Editor's Note

From the Editor: Our Pets, Ourselves

Few topics have evoked greater passion among Portland Monthly staffers.

By Zach Dundas January 23, 2017 Published in the February 2017 issue of Portland Monthly

Pomo 0217 editors note pomo pets grouped 2 trerjl

Instagram photographs courtesy @_roycechristopher_; @aayoder; @jack_and_maya; @katermagoo; @amykm75; @lizziebennett; @edendawn; @chichirayray; @twinkle.pup

As our staff sat down to talk about potential cover-story subjects for 2017, one topic leapt majestically to the fore. “Pets. I’ve been saying it every year,” declared one editor, known to own a cat short one leg. “And I’m gonna say it again this year.”

The floodgates opened. In a crew blessed (if that’s the word) with no shortage of opinions and passions, animals—particularly domestic ones—got people fired up like nothing else. Months later, the result is here: this issue offers an all-household mash-up of insight on how to take care of various dependent beasts, two-legged and otherwise. You’ll find our compendium of nonhuman tips here. (For young humans, click here.) But frankly, a lot of the good stuff that came up while we were working on this issue didn’t exactly fit in the story. (Like the hundreds of contributions to our Instagram tag #pomopets, sampled above. Still open for business, everyone!)

There was the tale of the flying squirrel who crawled into one of our colleague’s undergarments. There was Buzzy, the goat who at one formative moment chomped a clump of a future journalist’s hair. (Buzzy, it was noted, was primarily an “indoor” goat.) There was a goat who ate headphones, and a goat who died at a highly inconvenient moment just before a high school graduation—not that the goat would have preferred a different moment.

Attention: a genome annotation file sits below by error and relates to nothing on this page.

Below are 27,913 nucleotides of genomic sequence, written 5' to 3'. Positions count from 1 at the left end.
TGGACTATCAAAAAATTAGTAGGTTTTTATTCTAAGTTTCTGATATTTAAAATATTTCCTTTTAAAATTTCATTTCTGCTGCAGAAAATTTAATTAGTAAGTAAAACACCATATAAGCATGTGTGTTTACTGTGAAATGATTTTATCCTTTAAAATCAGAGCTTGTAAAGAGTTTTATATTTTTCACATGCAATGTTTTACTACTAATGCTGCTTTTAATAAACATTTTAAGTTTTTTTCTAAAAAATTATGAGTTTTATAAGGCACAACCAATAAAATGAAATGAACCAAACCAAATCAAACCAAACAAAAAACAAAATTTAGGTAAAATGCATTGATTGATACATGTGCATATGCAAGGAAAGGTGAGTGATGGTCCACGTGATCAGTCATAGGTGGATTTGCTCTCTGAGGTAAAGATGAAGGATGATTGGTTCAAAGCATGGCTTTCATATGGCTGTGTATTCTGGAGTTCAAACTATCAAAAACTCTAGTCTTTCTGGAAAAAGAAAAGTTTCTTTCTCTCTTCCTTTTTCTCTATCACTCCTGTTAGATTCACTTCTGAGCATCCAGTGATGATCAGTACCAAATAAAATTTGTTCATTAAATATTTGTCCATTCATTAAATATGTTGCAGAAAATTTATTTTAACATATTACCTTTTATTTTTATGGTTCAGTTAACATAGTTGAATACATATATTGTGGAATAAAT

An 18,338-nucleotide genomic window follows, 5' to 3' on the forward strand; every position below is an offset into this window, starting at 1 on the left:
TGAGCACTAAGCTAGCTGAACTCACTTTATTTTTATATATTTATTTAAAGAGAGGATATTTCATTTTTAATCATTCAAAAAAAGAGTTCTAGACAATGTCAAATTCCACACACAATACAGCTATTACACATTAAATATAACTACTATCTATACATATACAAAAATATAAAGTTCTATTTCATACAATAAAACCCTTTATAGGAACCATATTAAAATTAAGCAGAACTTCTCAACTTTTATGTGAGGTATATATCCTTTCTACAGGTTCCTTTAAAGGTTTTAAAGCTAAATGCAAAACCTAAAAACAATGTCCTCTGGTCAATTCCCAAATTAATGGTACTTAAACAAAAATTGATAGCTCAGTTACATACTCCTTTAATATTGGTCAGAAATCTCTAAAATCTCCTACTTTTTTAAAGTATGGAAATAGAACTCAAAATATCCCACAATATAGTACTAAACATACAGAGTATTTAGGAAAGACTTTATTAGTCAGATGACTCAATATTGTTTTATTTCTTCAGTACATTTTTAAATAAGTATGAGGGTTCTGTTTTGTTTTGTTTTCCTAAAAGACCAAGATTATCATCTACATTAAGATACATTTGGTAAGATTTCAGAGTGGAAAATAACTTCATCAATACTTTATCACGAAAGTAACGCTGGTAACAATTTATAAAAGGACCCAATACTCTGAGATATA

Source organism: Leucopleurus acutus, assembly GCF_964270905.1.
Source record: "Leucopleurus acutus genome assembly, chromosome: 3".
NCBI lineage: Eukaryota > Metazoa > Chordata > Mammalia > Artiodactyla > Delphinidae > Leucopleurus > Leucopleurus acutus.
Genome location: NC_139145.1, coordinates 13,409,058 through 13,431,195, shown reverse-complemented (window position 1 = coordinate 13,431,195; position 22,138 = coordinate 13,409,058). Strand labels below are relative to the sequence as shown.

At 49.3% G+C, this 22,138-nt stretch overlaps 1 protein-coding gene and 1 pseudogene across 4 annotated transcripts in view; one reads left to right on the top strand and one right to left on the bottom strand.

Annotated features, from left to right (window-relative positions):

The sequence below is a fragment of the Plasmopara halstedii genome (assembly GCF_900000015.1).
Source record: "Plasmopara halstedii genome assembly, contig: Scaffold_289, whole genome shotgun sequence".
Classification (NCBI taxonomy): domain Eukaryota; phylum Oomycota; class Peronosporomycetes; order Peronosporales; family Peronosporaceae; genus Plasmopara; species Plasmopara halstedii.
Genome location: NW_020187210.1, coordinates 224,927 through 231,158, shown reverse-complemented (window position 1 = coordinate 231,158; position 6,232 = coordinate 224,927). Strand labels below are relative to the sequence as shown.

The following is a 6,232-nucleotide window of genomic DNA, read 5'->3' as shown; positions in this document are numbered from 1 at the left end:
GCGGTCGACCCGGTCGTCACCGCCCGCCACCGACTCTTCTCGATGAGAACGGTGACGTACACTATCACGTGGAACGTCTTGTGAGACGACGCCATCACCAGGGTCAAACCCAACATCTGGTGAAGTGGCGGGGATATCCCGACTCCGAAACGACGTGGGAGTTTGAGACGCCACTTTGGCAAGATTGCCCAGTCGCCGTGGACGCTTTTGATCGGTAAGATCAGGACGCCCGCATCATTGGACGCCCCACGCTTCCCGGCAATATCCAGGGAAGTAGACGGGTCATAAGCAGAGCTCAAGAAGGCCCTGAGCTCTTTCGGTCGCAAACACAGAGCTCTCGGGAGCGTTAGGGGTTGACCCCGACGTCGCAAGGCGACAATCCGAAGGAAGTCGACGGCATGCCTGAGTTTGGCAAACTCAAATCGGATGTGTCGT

We heard tales of ostrich-riding in South Africa, and cats eating thyroid pills in Portland. A middle school science teacher’s pet boa, Odvar, nearly suffocated one staff member. An Oregon-born dog somehow ended up on the cover of an Irish magazine. Another dog ended up on the cover of a Birkenstock catalog, which makes a lot more sense. A cat inadvertently appeared in an “adult” film—long story. That chimed with the tale of  Simon Le Bun, the rabbit that had to be given away to a stud farm because it lavished too much unwanted romantic attention on a cat. And we moved quickly to suppress a threatened story about a wiener dog doing “the single grossest thing I’ve ever seen.” We’re still glad not to have heard it.

Together, our chatter reinforced the value of bringing all kinds of beings into our worlds: often ridiculous, and occasionally sublime—like life itself.

Zach Dundas
Editor in Chief

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